One of Dante’s great insights* is that out punishments are simply when we receive what we’ve chosen. The fact that what we’ve chosen makes us miserable is not some arbitrary punishment delivered by an authority figure, but a consequence of there being a path to happiness and peace and us stepping off that path. We are unhappy because we’ve chosen to be unhappy. God’s punishment is to let us have what we’ve desired.
In other words, it’s a mistake to see the current situation, in any of its various permutations, as necessarily leading to chastisement. Instead, we must realize that the situation is the chastisement. We’ve stepped off the path into the brambles, and our thrashing around amidst the thorns is the punishment for doing so, not the cause of some future, independent, punishment delivered from above.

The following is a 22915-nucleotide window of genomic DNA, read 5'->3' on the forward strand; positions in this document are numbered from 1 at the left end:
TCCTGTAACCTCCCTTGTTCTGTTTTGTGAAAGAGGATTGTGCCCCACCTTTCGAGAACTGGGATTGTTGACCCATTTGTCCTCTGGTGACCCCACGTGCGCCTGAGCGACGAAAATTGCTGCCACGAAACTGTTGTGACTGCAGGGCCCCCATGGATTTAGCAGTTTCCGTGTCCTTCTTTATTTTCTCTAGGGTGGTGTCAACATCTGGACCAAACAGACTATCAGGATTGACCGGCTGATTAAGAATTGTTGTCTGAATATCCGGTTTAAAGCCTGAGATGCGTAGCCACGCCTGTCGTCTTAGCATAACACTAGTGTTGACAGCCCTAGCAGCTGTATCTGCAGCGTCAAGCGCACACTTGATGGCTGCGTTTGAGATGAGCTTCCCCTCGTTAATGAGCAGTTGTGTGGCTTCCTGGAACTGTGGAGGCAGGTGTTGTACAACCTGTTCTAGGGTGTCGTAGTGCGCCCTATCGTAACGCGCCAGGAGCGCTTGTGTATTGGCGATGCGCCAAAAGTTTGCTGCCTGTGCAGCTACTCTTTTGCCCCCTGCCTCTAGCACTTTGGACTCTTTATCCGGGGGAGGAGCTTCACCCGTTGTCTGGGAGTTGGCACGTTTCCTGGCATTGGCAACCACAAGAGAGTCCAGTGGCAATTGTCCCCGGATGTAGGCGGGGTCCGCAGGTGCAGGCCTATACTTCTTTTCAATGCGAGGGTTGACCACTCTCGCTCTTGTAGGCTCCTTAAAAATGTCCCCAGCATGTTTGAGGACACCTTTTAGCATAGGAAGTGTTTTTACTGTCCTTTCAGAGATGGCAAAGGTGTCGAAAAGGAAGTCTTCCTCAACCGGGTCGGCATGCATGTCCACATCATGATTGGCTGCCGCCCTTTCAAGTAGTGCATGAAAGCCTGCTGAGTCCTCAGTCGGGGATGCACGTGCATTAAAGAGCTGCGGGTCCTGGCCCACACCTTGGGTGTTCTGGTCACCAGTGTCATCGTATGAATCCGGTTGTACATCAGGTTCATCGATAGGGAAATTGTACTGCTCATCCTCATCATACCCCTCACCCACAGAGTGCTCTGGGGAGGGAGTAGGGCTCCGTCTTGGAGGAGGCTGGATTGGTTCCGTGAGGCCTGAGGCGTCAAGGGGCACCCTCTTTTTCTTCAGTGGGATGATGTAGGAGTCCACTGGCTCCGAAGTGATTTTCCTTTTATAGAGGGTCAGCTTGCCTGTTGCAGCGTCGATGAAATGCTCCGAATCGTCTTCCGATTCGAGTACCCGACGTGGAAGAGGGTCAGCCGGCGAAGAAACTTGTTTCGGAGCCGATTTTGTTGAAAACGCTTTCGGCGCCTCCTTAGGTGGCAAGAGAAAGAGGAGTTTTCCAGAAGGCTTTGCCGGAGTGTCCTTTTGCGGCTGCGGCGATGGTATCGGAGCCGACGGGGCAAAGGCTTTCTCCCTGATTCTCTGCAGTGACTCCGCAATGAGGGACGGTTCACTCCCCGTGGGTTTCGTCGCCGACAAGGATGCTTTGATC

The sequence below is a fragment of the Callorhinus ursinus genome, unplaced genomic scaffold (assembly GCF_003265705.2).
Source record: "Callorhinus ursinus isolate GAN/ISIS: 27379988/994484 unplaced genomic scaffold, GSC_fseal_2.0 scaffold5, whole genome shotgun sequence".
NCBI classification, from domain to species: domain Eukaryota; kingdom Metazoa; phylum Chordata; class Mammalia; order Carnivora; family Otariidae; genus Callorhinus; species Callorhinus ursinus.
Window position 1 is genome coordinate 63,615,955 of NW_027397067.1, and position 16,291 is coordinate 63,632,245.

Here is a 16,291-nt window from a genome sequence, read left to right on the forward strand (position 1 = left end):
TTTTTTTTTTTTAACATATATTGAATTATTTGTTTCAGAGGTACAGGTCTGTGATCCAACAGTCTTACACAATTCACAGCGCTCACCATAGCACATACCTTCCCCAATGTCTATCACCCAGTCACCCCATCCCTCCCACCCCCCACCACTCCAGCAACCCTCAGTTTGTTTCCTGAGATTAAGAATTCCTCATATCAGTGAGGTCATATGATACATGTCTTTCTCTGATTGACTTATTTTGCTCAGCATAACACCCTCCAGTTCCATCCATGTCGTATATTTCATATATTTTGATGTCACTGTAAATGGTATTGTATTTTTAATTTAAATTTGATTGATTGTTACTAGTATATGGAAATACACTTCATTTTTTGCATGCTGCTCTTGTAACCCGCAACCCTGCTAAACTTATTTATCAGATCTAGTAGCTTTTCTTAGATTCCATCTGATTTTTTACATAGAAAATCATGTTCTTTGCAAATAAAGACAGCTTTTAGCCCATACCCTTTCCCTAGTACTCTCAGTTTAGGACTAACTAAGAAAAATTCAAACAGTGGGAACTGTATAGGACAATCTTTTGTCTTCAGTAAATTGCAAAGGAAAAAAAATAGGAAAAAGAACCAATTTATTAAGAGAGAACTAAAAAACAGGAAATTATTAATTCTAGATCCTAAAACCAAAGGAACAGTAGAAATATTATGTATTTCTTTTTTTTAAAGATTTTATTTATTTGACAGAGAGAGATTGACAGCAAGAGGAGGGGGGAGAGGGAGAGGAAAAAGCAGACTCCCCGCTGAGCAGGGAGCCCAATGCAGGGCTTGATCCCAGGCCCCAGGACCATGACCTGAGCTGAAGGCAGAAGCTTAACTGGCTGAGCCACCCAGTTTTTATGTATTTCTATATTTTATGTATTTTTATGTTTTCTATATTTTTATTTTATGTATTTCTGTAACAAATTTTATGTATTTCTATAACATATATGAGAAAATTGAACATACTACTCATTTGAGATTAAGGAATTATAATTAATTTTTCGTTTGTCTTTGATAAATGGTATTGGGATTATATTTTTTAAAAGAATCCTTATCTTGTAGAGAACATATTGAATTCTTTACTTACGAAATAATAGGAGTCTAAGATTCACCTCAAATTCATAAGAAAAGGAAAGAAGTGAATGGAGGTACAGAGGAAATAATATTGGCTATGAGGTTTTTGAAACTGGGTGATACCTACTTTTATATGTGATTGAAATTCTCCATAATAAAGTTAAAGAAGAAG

The great mercy of God is that He retains His love for us amidst this thrashing and, even more gloriously, turns our chastisement towards the Good. Perhaps, in our stumbling through the thickets we clear a path for our, and others’, return.
* I call it Dante’s but it is certainly not original to him; it’s all over Plato, for example. And I wonder if we might find even more traces in the epics, Achilles perhaps, something to puzzle over next time I read them.